I had no interest in this until it occurred to me that it might be possible to control a Sprog DCC controller with an Arduino, and then I realized I had no means of knowing whether it is possible. I don't want to do it myself as I have moved beyond DCC to radio control smiley

I must look at life in a somewhat different way from you - I do see things and then wonder if I might find a use for them. (That's how supermarkets work smiley)

And I would expect to get information from the car dealer even if I refused to answer his questions. Indeed I might deliberately refuse to answer so that he had no chance to bias the information he gives me.

I don''t understand what you say about the Arduino's with the U having better USB capabilities - you seem (to me) to be mixing their roles as slave and host. I thought they would all behave as a slave either through their own USB connector or an FTDI USB to serial thingummy. And I thought all the host technology was contained in the shield.

Thanks again,

...R
« Last Edit: May 06, 2013, 12:50:32 pm by Robin2 » Logged

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I had found from the manual that Sprog DCC controller using as USB to serial converters, therefore USB host shields should be able to support.
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I must look at life in a somewhat different way from you - I do see things and then wonder if I might find a use for them.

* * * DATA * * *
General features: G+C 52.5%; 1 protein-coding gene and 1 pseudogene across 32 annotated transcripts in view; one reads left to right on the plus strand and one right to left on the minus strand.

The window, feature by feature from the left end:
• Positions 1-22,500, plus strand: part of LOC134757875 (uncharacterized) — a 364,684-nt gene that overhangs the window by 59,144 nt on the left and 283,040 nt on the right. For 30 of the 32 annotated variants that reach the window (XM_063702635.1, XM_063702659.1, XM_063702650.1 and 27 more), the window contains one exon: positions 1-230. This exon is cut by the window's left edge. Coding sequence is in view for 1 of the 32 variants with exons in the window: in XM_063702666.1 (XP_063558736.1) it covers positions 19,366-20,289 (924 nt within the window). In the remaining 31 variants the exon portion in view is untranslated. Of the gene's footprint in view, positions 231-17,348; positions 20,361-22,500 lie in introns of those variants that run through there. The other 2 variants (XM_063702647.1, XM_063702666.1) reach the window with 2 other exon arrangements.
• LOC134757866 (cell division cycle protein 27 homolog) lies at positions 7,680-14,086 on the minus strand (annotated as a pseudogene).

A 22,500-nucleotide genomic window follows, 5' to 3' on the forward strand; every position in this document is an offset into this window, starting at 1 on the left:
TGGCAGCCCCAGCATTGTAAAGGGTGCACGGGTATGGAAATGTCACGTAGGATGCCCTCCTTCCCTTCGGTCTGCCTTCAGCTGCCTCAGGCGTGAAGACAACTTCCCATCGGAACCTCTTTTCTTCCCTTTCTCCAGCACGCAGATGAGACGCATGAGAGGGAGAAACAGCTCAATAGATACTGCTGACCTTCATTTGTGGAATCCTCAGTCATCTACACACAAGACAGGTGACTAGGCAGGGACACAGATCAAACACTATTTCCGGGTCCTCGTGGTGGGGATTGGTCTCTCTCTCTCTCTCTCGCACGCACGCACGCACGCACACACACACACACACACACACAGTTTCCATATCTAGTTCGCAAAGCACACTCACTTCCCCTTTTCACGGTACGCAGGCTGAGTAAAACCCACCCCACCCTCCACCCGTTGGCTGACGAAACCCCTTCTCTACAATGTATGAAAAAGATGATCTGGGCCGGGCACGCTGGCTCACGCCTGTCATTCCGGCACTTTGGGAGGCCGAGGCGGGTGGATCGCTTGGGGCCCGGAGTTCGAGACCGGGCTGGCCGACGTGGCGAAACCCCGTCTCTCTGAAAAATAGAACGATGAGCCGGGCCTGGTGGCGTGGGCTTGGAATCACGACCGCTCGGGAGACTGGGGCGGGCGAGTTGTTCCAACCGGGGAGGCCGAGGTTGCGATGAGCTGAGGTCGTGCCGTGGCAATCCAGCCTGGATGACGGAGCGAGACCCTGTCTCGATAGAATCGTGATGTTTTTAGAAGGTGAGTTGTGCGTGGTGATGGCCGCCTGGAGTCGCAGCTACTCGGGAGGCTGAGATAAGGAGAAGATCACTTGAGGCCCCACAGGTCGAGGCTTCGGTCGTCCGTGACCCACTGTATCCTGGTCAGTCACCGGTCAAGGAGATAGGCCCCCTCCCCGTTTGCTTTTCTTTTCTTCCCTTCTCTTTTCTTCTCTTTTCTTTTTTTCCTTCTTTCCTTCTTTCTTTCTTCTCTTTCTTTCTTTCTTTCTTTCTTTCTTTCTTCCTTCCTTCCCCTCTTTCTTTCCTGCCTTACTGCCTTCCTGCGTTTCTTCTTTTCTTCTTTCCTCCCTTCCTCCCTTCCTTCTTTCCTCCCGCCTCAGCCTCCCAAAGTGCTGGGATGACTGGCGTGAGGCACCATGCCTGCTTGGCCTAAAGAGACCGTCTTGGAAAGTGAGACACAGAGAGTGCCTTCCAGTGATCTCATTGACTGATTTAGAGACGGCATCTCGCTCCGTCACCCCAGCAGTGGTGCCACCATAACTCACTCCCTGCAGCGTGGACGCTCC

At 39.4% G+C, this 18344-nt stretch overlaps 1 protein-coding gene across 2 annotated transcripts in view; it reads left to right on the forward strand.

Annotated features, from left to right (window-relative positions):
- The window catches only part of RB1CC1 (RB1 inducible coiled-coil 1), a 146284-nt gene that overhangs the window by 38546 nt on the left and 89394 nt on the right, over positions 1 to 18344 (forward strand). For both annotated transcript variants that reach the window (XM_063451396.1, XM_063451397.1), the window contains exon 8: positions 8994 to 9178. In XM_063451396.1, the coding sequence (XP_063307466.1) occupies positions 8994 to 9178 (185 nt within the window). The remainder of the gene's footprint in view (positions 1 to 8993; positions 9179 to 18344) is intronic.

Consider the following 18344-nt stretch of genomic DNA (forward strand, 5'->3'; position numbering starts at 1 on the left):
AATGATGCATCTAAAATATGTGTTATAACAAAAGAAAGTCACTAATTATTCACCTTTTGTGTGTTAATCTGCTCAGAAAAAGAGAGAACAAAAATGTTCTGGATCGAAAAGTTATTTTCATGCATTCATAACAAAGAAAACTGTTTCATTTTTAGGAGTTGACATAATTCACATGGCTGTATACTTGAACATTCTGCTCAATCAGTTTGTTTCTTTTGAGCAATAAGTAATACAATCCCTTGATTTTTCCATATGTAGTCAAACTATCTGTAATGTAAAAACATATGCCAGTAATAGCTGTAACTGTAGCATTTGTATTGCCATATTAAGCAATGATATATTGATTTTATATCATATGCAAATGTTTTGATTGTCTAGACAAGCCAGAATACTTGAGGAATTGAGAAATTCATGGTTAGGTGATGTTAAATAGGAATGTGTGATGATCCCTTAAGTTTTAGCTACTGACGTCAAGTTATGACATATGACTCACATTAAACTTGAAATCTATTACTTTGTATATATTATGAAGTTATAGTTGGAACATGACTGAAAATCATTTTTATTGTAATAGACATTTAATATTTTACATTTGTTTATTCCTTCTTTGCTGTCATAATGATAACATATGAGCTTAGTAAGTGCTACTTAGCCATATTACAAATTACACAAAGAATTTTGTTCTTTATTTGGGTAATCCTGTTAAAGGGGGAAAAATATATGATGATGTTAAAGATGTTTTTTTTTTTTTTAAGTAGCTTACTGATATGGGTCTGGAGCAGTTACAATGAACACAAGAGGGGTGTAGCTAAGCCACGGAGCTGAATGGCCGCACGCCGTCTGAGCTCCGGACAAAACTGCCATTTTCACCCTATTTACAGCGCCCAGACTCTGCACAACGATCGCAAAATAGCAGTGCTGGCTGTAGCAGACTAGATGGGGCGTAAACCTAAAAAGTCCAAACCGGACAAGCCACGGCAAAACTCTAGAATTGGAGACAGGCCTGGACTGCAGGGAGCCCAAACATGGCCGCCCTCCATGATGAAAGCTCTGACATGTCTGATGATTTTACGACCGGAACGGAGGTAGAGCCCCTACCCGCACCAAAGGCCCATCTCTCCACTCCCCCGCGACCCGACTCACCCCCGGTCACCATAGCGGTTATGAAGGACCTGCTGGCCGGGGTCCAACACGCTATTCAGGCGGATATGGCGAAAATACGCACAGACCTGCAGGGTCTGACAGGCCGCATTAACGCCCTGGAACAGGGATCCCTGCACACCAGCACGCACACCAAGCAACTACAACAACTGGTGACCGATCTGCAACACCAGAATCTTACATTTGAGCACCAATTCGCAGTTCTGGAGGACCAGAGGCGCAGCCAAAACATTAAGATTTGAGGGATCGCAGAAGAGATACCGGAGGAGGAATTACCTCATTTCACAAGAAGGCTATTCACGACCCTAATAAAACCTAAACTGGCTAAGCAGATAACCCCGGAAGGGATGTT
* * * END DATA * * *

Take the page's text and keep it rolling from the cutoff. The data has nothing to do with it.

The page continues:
I look at a device and wonder how it works. In the case of a forum post I wonder what device the poster has, what shield they have and what Arduino they have. None of which you have said, so we immediately move into the realm of guesswork.

However I found a PDF manual for the Sprog. Inside (my emphasis):

Quote
SPROG is a DCC decoder programmer for connection to a USB or serial port of a personal computer or similar device.

...

SPROG takes input form a standard USB or RS232 serial connection (from the 'host')
 

It would seem logical to me, since the Arduino easily supports serial comms, to get a Sprog with a serial interface. You haven't said if you already have one (in which case it would be courteous to provide its model number, and specs), and if you don't why not save all this hassle and get one with a serial interface?

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I thought they would all behave as a slave either through their own USB connector or an FTDI USB to serial thingummy.

The recent models certainly can act as a serial-port USB slave, since that is what the FTDI-USB chip does. However the "U" models can also act as mice, keyboards, USB MIDI ports, joysticks etc.
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Thanks all.

Perhaps you will understand now why I was reluctant to mention a specific device. As I said earlier I have no personal interest in using a Sprog and I'm sorry that people have been put to the trouble of making enquiries about it.

As I also said before, I had just been interested by the possibility of recommending an Arduino to someone else. However if it takes this much discussion and research it is beyond the scope of interest of many potential users. I had the impression that Arduino was actually trying to reach out to those people. Hence my view that it would be very useful if there was a document that explains the opportunities and limitations for people who would be able to use a USB device with an Arduino host shield but who don't know much about USB. After all you don't even need to know as much as I know about USB smiley to connect a device to a PC.

...R